ASFA Attempts to Increase Fee Levy in Upcoming Elections

Executive Team Restructure Also on This Year’s Ballot

The Arts and Science Federation of Associations is looking to raise their fee levy to $1.40 per credit in the upcoming general elections later this month. Photo Tristan D’Amours

The Arts and Science Federation of Associations is looking to raise their fee levy to $1.40 per credit in the upcoming general elections later this month.

Despite representing the largest amount of students at over 20,000, ASFA has the lowest fee levy compared to the other faculty associations at $1.22 per credit, where it has been since 2008.

ASFA President Jonathan Roy said that the demand to increase the fee levy stems from a need to supply ASFA’s member associations with the ability to provide for their students.

“Our fee levy has lagged behind all the other faculty associations’ fee levies,” said Roy. “It’s about being able to have the resources that we want to provide the services that students want.”

Liberal Arts councillor Robert Young is hoping that the money gained in a fee levy increase will lead to an increase in the executives’ honorariums. Last year the executives made an average of $2,500 each at the end of their mandate.

“The main issue being that at the moment it’s sort of prohibitive for someone who has to work consistently to be able to also [be an executive,” Young said.

Roy said that on average, ASFA executives work about 15 hours a week.

The $0.18 cent per credit increase becomes roughly $70,000 more that ASFA will have in its operating budget for the full year, according Young.

ASFA’s hasn’t had a great reputation around Concordia since 2015, when Mei-Ling, a former student politician at ASFA, spoke out about the sexism and racism she faced as a executive.

Since then, ASFA has asked for seven fee levy increases, with all but one attempt turned down. The only time it was approved, the referendum questions had to be asked again because a confusion with what was being voted on.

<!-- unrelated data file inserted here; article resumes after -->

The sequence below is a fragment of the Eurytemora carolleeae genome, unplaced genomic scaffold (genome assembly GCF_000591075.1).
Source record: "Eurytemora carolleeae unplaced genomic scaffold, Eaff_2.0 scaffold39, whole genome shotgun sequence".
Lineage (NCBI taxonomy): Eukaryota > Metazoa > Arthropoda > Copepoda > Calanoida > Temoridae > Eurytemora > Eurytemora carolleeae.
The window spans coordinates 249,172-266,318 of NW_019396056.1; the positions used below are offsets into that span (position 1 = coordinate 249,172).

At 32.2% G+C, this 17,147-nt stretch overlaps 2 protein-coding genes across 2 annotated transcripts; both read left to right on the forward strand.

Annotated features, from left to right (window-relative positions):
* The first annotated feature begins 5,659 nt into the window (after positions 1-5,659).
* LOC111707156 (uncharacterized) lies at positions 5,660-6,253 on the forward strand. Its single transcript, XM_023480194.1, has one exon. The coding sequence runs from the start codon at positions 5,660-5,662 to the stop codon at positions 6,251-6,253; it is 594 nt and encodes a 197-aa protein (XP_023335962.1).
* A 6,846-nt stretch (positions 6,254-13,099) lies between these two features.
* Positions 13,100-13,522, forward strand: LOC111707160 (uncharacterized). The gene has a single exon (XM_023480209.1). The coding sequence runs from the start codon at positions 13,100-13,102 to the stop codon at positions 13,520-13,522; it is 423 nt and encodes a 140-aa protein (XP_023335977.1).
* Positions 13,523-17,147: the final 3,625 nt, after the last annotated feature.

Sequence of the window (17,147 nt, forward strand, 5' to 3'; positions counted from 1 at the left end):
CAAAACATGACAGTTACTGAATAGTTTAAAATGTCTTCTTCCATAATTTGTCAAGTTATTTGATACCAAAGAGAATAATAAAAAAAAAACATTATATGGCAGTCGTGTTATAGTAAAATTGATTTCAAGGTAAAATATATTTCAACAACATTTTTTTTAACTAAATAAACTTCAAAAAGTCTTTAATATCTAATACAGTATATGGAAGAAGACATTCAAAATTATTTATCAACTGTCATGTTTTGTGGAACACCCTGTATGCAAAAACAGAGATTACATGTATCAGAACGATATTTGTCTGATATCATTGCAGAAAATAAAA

ASFA asked for a fee levy increase during last year’s general election and despite the fact that the elections were invalidated, the fee levy increase was voted down.

In response to the criticisms about ASFA’s reputation on campus, Roy said that his goal when he was elected was to give back to its members and proving that ASFA is more than “just a party institution.”

In past years, cutting down money spent on frosh, ASFA’s orientation party at the beginning of every academic year, and moving that money to the member associations has been proposed. Earlier in the year, ASFA put a $150 cap of spending per student attending. Now, that cap may be reduced to $50-75 per student, according to Young.

Young is optimistic that ASFA will be able to convince students to vote in favour of the fee levy increase due to the fact that their vision for what they’ll be doing with the money is very clear.

Executive Restructure

Also in the upcoming elections, ASFA will be looking to restructure the way its executive team will work. If the referendum vote passes, the president and vice-presidents will become coordinators, and their mandates will be modified.

  • President becomes Executive and Advocacy Coordinator
  • Vice President of Internal Affairs becomes Internal Affairs and Administration Coordinator
  • Vice President of Finance becomes Finance Coordinator
  • Vice President Social becomes Student Life Coordinator
  • Vice Presidents of Loyola and Sustainability merge to become Loyola and Sustainability Coordinator
  • Vice Presidents of External Affairs and Communications merge to become External Affairs and Communications Coordinator